Wole Soyinka is arguably the best writer to come out of Nigeria.  In addition to being an author, playwright, and poet, he’s a political activist.  Openly critical of Nigeria (which resulted in his imprisonment) and the US (he destroyed his green card when Trump was elected), he’s never held back or sugar coated his words.  His works are political, satirical, and expertly crafted.  He is the first Black person to win the Nobel Prize in Literature, and the recently published Chronicles from the Land of the Happiest People on Earth (Pantheon Books, 2021) is his first novel in nearly fifty years.  I am very grateful to have received an advanced copy of the work, and I hate that I didn’t get to it before its pub date.  But here we are.

Chronicles from the Land of the Happiest People on Earth is sharp and witty and disjointed and broken.  It’s not an “easy” read by any stretch, but it is phenomenally crafted.  Soyinka is no better than when he is exposing guilt, greed, corruption, and the seedy side of things, and Chronicles lets him paint with both broad and nuanced strokes.

At the heart of the novel is Dr. Menka, who has recently learned that someone is selling body parts stolen from his hospital.  He tells one of his oldest friends, Duyole Pitan-Payne. Duyole has accepted a position at the United Nations and will soon be leaving Nigeria, but they both work to solve the mystery of who is behind the black-market body parts and who is behind the fire that destroyed Dr. Menka’s home and club.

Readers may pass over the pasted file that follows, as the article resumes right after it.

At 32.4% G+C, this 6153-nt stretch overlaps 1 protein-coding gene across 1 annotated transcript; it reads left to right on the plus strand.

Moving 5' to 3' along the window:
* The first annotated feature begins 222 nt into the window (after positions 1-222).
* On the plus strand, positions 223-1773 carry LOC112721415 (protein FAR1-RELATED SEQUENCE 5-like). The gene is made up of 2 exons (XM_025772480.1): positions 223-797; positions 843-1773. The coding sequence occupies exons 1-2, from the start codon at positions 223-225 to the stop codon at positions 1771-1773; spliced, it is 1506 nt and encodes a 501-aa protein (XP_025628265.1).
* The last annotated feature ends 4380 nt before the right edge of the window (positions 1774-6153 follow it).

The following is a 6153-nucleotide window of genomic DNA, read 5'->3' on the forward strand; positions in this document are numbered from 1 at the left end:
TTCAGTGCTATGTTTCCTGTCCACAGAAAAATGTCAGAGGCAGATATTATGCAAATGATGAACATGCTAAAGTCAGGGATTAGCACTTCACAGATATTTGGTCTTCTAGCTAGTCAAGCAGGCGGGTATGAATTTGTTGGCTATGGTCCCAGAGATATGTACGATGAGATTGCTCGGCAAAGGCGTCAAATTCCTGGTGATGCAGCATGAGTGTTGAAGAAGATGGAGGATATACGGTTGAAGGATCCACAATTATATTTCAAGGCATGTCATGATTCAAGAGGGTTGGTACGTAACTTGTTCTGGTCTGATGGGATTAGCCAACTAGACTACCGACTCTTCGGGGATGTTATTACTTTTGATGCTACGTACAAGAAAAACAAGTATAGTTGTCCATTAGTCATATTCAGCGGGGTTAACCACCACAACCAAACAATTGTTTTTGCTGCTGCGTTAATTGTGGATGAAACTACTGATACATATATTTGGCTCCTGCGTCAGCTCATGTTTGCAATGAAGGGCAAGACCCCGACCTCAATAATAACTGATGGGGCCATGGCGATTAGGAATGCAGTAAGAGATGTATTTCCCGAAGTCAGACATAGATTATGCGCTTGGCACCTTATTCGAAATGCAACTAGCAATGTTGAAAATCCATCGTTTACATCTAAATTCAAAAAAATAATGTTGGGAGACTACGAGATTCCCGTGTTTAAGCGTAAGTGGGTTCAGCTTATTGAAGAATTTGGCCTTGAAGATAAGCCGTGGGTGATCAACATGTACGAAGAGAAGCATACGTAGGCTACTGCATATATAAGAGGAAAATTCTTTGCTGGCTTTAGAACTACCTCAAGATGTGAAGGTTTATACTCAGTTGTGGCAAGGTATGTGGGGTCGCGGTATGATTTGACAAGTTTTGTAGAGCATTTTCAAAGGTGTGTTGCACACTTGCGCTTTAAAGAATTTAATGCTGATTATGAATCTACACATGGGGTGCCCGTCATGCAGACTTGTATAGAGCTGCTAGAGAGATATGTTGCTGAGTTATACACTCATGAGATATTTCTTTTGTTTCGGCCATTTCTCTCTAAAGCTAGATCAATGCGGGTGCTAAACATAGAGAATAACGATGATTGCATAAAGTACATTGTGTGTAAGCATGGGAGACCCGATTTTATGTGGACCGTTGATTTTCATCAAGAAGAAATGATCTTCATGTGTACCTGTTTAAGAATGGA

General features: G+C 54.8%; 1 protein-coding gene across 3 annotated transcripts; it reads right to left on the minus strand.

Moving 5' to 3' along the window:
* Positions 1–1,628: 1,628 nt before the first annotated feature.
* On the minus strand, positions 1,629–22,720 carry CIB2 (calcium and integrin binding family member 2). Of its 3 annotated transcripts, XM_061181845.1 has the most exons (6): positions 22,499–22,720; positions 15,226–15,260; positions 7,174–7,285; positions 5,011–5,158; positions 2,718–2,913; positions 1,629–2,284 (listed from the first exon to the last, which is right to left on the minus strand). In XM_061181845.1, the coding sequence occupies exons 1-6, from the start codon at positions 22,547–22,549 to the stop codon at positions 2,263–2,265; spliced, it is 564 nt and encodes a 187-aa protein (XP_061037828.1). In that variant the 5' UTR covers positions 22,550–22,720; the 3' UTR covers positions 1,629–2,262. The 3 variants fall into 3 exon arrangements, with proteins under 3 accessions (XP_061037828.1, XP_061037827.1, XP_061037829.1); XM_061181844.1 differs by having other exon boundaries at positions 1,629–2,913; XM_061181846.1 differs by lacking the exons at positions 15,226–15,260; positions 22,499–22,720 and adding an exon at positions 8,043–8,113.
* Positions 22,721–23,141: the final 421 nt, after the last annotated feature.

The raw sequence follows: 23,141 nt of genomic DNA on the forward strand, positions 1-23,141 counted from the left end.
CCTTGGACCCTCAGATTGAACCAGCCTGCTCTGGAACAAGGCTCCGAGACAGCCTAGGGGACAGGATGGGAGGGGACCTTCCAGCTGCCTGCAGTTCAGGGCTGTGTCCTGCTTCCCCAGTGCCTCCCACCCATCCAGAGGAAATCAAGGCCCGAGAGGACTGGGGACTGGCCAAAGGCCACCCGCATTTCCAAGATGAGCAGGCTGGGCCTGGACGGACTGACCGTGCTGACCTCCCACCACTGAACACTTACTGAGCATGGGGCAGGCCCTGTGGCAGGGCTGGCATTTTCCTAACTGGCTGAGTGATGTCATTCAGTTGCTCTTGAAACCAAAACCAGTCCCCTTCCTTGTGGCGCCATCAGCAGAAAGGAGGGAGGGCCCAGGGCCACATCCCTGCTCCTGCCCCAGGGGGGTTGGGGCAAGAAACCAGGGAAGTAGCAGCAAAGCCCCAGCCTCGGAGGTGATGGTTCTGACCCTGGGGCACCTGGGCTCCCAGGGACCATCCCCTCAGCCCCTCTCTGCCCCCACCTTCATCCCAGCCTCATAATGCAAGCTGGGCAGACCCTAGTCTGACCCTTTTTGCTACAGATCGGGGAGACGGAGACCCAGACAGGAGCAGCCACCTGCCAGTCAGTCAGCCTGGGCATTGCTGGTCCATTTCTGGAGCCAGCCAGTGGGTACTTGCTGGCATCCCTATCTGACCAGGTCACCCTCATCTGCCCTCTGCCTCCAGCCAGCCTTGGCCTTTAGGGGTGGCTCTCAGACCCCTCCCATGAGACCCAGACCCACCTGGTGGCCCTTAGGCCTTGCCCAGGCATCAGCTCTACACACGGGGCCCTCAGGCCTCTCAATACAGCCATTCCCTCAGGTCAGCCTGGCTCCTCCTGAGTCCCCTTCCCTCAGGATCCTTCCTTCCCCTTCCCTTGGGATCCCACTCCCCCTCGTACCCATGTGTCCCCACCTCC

Can they get to the bottom of it before it’s too late? And how far up does the corruption and exploitation go?

The whodunit aspect of the novel stumbles along, at times nearly losing its reader, but it always brings you back.  The novel is worth the struggle.  More importantly, the current that runs between the lines, the one that weeps for the country Soyinka so desperately loves, keeps you grounded and reminds you that literature can change the world.

Be the change.

Let them read.

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